The subject of today's post is a group of ground beetles (Carabidae) that has been treated in the past as the subfamily Zuphiinae, but seems to now be more commonly treated as a supertribe Zuphiitae within the Harpalinae. Whatever their appropriate formal name, the zuphiites are distinguished by a relatively long and thick scape (the first major segment of the antennae) and spination on the first stylomere of the female's ovipositor (Ball 1985; Ober & Maddison 2008); the clade is also supported by molecular data (Ober & Maddison 2008). Many zuphiites also have a relatively narrow pronotum (noticeably longer than wide) and truncate elytra. Species of Zuphiitae are found around the world, primarily in the tropics, with known centres of diversity in Australia and the Neotropics (Baehr 1985). Diversity in Asia and Africa is supposedly lower but, as most of the Australian taxa appear to be ultimately derived through immigrations from Asia (Baehr 1985), it would not be at all surprising if this distribution was biased by higher levels of study in the former continents*.
*Though 'higher level of study' is definitely a relative term: the Australian fauna, for instance, seems to owe its recognised diversity overwhelmingly to the work of Martin Baehr alone.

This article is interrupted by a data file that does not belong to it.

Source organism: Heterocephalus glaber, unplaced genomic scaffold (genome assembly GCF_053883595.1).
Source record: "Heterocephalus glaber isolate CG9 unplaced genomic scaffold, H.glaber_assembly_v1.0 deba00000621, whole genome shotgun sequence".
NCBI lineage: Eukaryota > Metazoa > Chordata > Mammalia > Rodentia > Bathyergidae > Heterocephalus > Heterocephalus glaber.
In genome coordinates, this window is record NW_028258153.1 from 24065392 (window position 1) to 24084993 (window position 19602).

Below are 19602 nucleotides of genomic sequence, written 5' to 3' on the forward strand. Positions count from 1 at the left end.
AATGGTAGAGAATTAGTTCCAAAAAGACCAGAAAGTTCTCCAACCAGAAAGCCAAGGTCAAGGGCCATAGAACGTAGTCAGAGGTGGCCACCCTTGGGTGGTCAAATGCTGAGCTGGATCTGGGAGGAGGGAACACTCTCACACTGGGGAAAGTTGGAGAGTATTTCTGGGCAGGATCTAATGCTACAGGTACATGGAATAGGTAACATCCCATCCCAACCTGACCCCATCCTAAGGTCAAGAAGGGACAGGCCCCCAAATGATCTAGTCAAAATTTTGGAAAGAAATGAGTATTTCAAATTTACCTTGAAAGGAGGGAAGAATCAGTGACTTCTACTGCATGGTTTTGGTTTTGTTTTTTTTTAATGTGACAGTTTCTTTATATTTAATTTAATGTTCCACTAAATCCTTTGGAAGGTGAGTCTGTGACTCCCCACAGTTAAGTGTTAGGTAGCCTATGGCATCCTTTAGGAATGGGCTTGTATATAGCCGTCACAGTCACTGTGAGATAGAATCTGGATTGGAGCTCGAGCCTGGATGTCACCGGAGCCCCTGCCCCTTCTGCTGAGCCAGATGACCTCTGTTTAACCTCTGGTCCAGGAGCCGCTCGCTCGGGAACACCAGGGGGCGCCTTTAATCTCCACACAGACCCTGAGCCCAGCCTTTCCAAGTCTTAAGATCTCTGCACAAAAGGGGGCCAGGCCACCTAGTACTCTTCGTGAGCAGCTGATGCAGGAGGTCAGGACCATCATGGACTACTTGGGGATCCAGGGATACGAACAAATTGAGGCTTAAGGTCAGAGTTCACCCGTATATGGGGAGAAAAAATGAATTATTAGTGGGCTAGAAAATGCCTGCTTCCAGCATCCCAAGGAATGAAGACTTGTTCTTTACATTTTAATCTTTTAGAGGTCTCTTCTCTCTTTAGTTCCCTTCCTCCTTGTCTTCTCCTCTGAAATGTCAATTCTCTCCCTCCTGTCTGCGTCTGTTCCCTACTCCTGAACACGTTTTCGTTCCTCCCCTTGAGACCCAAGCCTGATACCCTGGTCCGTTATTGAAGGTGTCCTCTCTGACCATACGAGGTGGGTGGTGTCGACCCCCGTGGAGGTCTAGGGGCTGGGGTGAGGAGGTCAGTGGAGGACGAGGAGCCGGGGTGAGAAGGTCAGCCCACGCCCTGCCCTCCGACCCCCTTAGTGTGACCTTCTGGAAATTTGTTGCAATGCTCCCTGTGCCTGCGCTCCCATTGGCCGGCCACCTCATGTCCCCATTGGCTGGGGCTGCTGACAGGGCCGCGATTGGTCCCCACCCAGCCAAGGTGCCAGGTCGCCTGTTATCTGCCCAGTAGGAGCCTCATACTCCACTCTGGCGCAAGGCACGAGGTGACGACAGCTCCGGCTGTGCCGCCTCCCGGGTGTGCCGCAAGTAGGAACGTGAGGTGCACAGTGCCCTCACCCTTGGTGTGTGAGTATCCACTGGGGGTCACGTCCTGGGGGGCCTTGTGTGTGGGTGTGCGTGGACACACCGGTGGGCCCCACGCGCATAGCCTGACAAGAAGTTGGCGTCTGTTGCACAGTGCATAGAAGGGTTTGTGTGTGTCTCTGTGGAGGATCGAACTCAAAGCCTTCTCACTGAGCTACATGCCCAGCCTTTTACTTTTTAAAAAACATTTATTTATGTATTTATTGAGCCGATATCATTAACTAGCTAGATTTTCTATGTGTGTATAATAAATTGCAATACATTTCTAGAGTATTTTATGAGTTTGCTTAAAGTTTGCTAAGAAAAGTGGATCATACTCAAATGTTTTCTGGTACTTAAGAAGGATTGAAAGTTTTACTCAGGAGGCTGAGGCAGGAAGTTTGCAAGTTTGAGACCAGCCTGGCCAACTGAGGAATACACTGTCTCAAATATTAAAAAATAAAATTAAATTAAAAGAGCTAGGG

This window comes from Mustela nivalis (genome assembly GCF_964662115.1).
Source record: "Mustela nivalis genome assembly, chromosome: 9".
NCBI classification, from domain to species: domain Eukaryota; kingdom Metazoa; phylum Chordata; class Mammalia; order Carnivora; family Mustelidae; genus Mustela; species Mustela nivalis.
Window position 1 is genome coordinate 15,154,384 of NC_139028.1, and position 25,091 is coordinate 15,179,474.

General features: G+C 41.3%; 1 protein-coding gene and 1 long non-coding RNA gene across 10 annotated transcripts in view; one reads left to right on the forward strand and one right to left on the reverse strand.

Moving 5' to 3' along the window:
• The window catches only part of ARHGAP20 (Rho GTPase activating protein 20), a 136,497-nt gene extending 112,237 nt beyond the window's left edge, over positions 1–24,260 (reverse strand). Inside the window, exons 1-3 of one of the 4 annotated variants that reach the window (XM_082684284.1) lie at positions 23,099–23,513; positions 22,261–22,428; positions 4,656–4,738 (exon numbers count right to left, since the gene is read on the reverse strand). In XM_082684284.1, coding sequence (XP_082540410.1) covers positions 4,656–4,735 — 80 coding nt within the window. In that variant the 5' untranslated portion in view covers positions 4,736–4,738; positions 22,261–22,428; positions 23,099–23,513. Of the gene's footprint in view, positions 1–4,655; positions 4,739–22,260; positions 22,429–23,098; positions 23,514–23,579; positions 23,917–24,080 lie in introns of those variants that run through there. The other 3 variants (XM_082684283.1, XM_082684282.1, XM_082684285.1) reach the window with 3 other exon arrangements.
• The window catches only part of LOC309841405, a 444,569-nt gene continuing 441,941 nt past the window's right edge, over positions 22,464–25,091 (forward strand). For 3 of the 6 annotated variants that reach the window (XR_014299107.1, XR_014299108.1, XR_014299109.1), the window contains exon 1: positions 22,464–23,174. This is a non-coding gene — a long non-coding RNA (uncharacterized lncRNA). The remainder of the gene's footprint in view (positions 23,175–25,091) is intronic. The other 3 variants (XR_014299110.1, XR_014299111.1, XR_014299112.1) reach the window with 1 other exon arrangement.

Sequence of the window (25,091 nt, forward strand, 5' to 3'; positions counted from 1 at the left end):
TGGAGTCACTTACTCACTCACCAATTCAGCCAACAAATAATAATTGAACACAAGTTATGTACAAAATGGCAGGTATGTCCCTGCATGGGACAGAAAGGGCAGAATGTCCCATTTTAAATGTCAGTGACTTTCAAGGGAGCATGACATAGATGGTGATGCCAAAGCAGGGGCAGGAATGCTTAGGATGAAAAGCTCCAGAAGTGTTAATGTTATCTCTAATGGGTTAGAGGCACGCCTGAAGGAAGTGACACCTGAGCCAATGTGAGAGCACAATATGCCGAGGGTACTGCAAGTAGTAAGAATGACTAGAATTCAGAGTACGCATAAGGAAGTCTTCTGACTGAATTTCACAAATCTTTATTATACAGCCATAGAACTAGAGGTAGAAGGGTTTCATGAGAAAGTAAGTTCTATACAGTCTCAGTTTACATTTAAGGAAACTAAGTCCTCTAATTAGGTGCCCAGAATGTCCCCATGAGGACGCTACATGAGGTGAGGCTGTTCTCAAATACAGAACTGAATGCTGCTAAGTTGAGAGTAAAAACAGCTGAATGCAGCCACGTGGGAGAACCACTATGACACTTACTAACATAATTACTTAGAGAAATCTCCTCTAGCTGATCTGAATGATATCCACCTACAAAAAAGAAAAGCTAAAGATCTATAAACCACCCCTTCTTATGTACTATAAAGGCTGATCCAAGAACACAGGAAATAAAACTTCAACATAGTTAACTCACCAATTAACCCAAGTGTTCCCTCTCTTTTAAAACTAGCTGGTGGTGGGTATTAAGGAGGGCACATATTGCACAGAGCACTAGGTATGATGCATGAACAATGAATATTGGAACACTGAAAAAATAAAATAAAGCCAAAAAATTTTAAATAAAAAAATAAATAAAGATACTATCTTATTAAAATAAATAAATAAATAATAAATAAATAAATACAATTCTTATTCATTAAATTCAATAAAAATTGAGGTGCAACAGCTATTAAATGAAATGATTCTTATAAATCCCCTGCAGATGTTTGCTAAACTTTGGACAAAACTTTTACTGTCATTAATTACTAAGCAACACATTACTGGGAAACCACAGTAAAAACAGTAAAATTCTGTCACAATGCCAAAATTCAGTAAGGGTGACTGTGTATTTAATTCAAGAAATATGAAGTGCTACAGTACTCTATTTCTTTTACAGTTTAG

Within the Zuphiitae, current classifications recognise the tribes Zuphiini, Anthiini, Galeritini, Dryptini, Helluonini and Physocrotaphini, though the monophyly of some of these tribes is not firmly established (Ober & Maddison 2008). The Zuphiini are distinguished by a particularly long scape, while the Galeritini possess asymmetrically dilated tarsi in the males (Baehr 1985).
Baehr, M. 1986. Revision of the Australian Zuphiinae. 6. The genus Planetes Macleay. Supplement to the other genera (Insecta, Coleoptera, Carabidae). Spixiana 9 (2): 151-168.
Ball, G. E. 1985. Reconstructed phylogeny and geographical history of genera of the tribe Galeritini (Coleoptera: Carabidae). In: Ball, G. E. (ed.) Taxonomy, Phylogeny and Zoogeography of Beetles and Ants: A volume dedicated to the memory of Philip Jackson Darlington, Jr. (1904-1983) pp. 276-321. D. W. Junk Publishers.
Ober, K. A., & D. R. Maddison. 2008. Phylogenetic relationships of tribes within Harpalinae (Coleoptera: Carabidae) as inferred from 28S ribosomal DNA and the wingless gene. Journal of Insect Science 8 (63): 1-32.